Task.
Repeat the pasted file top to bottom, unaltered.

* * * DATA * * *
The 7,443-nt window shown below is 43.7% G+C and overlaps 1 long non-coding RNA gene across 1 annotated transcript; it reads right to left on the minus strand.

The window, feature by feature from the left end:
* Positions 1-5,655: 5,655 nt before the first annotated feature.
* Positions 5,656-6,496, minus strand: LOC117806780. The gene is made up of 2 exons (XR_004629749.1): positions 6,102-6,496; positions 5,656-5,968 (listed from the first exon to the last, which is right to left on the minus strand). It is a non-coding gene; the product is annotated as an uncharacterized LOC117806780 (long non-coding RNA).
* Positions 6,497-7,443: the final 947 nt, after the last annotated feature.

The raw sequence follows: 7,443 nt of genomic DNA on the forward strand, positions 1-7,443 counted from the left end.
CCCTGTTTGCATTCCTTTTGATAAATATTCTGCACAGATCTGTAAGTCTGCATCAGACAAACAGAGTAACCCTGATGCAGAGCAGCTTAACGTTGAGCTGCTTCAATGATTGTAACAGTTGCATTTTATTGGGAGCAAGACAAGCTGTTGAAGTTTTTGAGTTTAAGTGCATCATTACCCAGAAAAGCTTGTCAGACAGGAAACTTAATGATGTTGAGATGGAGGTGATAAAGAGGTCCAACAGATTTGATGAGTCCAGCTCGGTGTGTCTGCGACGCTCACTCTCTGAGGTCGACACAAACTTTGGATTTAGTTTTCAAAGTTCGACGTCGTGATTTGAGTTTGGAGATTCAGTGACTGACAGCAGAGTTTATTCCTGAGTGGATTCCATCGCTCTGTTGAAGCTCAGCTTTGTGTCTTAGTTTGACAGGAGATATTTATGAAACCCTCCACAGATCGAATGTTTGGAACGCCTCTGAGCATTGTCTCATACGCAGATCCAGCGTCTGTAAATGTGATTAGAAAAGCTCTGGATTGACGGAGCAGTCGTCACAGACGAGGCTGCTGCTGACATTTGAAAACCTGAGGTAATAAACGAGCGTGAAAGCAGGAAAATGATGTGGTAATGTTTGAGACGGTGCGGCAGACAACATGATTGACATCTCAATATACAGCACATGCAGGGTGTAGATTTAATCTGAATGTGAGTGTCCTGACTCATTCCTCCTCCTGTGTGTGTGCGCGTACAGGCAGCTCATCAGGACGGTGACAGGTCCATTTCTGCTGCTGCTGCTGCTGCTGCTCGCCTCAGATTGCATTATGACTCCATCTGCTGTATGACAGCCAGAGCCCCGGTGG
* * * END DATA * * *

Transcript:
The 7,443-nt window shown below is 43.7% G+C and overlaps 1 long non-coding RNA gene across 1 annotated transcript; it reads right to left on the minus strand.

The window, feature by feature from the left end:
* Positions 1-5,655: 5,655 nt before the first annotated feature.
* Positions 5,656-6,496, minus strand: LOC117806780. The gene is made up of 2 exons (XR_004629749.1): positions 6,102-6,496; positions 5,656-5,968 (listed from the first exon to the last, which is right to left on the minus strand). It is a non-coding gene; the product is annotated as an uncharacterized LOC117806780 (long non-coding RNA).
* Positions 6,497-7,443: the final 947 nt, after the last annotated feature.

The raw sequence follows: 7,443 nt of genomic DNA on the forward strand, positions 1-7,443 counted from the left end.
CCCTGTTTGCATTCCTTTTGATAAATATTCTGCACAGATCTGTAAGTCTGCATCAGACAAACAGAGTAACCCTGATGCAGAGCAGCTTAACGTTGAGCTGCTTCAATGATTGTAACAGTTGCATTTTATTGGGAGCAAGACAAGCTGTTGAAGTTTTTGAGTTTAAGTGCATCATTACCCAGAAAAGCTTGTCAGACAGGAAACTTAATGATGTTGAGATGGAGGTGATAAAGAGGTCCAACAGATTTGATGAGTCCAGCTCGGTGTGTCTGCGACGCTCACTCTCTGAGGTCGACACAAACTTTGGATTTAGTTTTCAAAGTTCGACGTCGTGATTTGAGTTTGGAGATTCAGTGACTGACAGCAGAGTTTATTCCTGAGTGGATTCCATCGCTCTGTTGAAGCTCAGCTTTGTGTCTTAGTTTGACAGGAGATATTTATGAAACCCTCCACAGATCGAATGTTTGGAACGCCTCTGAGCATTGTCTCATACGCAGATCCAGCGTCTGTAAATGTGATTAGAAAAGCTCTGGATTGACGGAGCAGTCGTCACAGACGAGGCTGCTGCTGACATTTGAAAACCTGAGGTAATAAACGAGCGTGAAAGCAGGAAAATGATGTGGTAATGTTTGAGACGGTGCGGCAGACAACATGATTGACATCTCAATATACAGCACATGCAGGGTGTAGATTTAATCTGAATGTGAGTGTCCTGACTCATTCCTCCTCCTGTGTGTGTGCGCGTACAGGCAGCTCATCAGGACGGTGACAGGTCCATTTCTGCTGCTGCTGCTGCTGCTGCTCGCCTCAGATTGCATTATGACTCCATCTGCTGTATGACAGCCAGAGCCCCGGTGG